We accept anonymous comments. All comments received will be posted without change to https://www.regulations.gov and will include any personal information you have provided. For more about privacy and the docket, visit https://www.regulations.gov/privacyNotice.
Documents mentioned in this NPRM as being available in the docket, and all public comments, will be in our online docket at https://www.regulations.gov and can be viewed by following that website's instructions. Additionally, if you go to the online docket and sign up for email alerts, you will be notified when comments are posted or when a final rule is published.
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- Marine safety
- Navigation (water)
- Reporting and recordkeeping requirements
- Security measures
For the reasons discussed in the preamble, the Coast Guard is proposing to amend 33 CFR part 165 as follows:
PART 165—REGULATED NAVIGATION AREAS AND LIMITED ACCESS AREAS
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1. The authority citation for part 165 continues to read as follows: End Amendment Part
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2. Add § 165.T14-1084 to read as follows: End Amendment Part
Safety Zone; Cocos Lagoon, Merizo, GU.
(a) Location. The following area, within the Guam Captain of the Port (COTP) Zone (See 33 CFR 3.70-15), all navigable waters within a 100-yard radius of race participants in Cocos Lagoon, Merizo, Guam. Race participants, chase boats and organizers of the event will be exempt from the safety zone.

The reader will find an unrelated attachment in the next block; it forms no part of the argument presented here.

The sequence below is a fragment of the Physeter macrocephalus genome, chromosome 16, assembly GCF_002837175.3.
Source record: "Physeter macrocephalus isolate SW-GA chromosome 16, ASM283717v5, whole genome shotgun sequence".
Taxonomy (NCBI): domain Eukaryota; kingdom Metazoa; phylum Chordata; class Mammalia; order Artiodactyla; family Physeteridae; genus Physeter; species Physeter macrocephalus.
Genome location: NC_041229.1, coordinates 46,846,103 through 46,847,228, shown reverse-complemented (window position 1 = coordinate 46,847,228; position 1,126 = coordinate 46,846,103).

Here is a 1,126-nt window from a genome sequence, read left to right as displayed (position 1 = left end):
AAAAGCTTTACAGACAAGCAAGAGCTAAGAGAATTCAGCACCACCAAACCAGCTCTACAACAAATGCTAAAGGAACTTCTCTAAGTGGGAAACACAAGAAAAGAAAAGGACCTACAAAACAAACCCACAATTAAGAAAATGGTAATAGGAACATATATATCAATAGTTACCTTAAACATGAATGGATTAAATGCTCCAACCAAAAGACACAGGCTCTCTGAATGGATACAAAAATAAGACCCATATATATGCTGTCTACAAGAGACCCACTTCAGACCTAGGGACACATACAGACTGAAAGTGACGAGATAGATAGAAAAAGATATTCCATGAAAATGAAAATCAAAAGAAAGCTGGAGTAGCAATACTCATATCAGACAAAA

(b) Enforcement dates. This rule will be enforced from 6 a.m. to 1 p.m. on a specified day during either the last two weeks of May or the first two weeks of June.
(c) Enforcement. All persons are required to comply with the general regulations governing safety zones found in 33 CFR 165.23. Entry into or remaining in this zone is prohibited unless authorized by the Coast Guard Captain of the Port, Guam. Persons desiring to transit the area of the safety zone must first request authorization from the Captain of the Port Guam or his designated representative. To seek permission to transit the area, the Captain of the Port Guam and his designated representatives can be contacted at telephone number (671) 355-4821 or on Marine Band Radio, VHF-FM channel 16 (156.8 MHz). Any Coast Guard commissioned, warrant, or petty officer, and any other COTP representative permitted by law, may enforce this safety zone.
(d) Waiver. The COTP may waive any of the requirements of this rule for any person, vessel, or class of vessel upon finding that application of the safety zone is unnecessary or impractical for the purpose of maritime security.
(e) Penalties. Vessels or persons violating this rule are subject to the penalties set forth in 33 U.S.C. 1232.
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Dated: March 4, 2019.
Christopher M. Chase,
Captain, U.S. Coast Guard, Captain of the Port, Guam.
[FR Doc. 2019-04218 Filed 3-7-19; 8:45 am]
BILLING CODE 9110-04-P